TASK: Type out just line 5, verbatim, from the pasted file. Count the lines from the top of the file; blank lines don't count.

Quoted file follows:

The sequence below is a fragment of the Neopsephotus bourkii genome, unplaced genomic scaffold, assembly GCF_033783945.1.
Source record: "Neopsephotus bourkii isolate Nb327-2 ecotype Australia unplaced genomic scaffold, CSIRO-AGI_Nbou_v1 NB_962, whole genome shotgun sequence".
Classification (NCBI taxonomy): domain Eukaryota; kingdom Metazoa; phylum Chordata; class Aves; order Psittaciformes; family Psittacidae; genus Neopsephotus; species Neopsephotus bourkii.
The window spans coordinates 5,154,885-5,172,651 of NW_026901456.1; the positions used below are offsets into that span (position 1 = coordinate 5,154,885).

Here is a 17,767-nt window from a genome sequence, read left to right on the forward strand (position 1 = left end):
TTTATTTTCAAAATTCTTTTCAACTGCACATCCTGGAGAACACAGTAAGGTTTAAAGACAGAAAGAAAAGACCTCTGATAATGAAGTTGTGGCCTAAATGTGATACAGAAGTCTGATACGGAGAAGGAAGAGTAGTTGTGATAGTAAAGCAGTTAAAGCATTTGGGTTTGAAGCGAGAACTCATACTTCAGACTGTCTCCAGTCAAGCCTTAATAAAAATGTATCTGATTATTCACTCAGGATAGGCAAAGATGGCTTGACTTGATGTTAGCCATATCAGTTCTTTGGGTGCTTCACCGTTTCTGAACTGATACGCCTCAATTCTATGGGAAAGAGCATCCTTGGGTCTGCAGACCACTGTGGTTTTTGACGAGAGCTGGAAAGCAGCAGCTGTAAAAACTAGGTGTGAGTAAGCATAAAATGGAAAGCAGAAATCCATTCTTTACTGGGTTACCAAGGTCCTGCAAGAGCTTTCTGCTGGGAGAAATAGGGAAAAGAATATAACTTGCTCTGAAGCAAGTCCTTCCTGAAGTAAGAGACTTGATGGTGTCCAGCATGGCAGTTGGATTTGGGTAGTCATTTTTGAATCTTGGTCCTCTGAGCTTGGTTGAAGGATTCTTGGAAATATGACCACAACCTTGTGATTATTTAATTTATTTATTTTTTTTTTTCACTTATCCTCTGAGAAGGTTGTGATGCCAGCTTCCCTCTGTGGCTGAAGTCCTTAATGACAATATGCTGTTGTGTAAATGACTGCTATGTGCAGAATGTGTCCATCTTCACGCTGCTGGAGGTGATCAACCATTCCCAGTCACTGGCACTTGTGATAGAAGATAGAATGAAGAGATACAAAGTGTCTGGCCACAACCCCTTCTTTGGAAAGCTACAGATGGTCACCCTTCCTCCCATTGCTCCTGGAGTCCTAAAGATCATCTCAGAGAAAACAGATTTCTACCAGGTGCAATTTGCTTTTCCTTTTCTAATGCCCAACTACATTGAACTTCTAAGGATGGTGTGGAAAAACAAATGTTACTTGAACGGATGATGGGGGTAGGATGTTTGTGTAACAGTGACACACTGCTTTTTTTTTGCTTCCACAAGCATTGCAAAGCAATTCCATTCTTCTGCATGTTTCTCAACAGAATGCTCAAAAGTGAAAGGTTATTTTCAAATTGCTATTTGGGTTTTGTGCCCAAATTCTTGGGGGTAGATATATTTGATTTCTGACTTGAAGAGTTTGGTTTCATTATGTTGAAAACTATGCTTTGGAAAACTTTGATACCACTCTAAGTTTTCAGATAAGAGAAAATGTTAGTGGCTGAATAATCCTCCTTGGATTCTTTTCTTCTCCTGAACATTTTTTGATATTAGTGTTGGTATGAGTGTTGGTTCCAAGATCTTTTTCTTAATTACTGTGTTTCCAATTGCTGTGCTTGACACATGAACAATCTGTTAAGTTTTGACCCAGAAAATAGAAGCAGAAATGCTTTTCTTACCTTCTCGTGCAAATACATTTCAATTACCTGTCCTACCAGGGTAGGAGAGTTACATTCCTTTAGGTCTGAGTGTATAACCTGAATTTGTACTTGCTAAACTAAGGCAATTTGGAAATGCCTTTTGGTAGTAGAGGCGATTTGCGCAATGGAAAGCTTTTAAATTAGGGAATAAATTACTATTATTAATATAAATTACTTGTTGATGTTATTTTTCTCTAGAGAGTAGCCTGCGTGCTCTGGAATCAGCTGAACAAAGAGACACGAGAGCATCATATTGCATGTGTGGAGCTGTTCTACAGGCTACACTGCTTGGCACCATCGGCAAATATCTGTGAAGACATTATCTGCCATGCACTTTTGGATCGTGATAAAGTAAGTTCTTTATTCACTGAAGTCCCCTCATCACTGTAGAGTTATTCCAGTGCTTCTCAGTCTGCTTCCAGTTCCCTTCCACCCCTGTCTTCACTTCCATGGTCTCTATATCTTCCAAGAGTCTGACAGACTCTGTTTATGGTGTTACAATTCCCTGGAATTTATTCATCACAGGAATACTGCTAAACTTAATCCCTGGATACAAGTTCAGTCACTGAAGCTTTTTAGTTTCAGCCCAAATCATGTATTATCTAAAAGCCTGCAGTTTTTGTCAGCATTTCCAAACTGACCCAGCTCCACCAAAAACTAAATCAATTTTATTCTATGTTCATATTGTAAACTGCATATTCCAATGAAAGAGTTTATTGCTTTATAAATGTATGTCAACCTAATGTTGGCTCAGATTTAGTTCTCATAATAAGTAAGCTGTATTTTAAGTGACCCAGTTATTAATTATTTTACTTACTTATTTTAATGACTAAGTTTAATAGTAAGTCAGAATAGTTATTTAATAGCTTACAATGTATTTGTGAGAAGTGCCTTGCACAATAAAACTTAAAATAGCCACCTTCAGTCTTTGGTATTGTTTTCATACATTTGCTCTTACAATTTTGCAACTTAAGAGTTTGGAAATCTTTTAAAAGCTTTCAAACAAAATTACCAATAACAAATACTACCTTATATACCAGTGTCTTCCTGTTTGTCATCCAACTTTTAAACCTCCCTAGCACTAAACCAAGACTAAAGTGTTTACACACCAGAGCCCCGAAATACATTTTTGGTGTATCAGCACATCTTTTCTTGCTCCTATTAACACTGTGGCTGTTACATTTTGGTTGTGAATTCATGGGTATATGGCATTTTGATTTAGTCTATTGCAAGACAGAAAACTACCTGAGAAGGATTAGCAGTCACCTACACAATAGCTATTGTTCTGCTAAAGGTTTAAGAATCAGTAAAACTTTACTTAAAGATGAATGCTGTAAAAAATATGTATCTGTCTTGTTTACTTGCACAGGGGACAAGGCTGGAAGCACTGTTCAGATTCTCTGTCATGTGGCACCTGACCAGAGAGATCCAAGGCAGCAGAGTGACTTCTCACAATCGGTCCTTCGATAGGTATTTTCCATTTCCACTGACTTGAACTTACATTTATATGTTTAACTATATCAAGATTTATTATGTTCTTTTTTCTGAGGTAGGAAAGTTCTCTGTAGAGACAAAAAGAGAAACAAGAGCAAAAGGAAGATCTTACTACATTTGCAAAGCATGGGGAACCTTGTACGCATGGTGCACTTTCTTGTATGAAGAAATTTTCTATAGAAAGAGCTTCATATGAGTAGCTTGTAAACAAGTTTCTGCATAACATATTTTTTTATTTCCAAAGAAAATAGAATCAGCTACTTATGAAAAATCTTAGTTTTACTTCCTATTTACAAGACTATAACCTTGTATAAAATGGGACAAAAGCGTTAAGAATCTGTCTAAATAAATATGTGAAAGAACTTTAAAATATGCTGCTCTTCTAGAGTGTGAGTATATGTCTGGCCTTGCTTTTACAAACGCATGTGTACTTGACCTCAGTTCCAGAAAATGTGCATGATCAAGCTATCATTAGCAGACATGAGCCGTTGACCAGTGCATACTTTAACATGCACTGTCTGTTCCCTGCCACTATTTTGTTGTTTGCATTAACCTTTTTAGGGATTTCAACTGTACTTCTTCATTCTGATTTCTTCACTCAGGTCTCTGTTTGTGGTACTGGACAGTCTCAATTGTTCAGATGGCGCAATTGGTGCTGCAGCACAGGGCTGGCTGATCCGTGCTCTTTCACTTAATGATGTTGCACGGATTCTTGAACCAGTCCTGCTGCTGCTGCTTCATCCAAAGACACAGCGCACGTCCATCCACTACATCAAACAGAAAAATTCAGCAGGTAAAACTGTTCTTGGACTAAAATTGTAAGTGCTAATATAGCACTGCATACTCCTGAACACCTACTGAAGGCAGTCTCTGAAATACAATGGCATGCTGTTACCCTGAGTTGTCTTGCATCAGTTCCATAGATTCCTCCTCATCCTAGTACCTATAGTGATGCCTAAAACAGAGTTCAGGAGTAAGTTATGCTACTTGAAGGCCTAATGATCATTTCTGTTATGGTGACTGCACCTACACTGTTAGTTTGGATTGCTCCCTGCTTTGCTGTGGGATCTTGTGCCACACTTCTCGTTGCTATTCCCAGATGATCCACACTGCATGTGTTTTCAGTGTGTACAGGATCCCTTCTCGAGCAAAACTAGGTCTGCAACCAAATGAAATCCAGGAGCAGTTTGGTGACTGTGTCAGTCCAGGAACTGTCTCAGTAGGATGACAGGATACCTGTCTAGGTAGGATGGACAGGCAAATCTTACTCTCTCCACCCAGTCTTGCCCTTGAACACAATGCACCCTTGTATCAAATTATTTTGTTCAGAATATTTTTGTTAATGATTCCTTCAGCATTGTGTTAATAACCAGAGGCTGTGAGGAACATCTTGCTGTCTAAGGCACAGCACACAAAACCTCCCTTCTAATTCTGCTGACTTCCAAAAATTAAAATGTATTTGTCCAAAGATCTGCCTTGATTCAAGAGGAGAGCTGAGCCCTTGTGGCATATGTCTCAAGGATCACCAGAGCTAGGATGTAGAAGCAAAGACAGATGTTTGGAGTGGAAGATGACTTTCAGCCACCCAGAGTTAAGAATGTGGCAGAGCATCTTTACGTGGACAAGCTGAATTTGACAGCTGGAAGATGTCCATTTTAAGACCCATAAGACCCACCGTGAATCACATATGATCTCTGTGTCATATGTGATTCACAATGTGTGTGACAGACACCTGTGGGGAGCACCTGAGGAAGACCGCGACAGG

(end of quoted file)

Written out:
Here is a 17,767-nt window from a genome sequence, read left to right on the forward strand (position 1 = left end):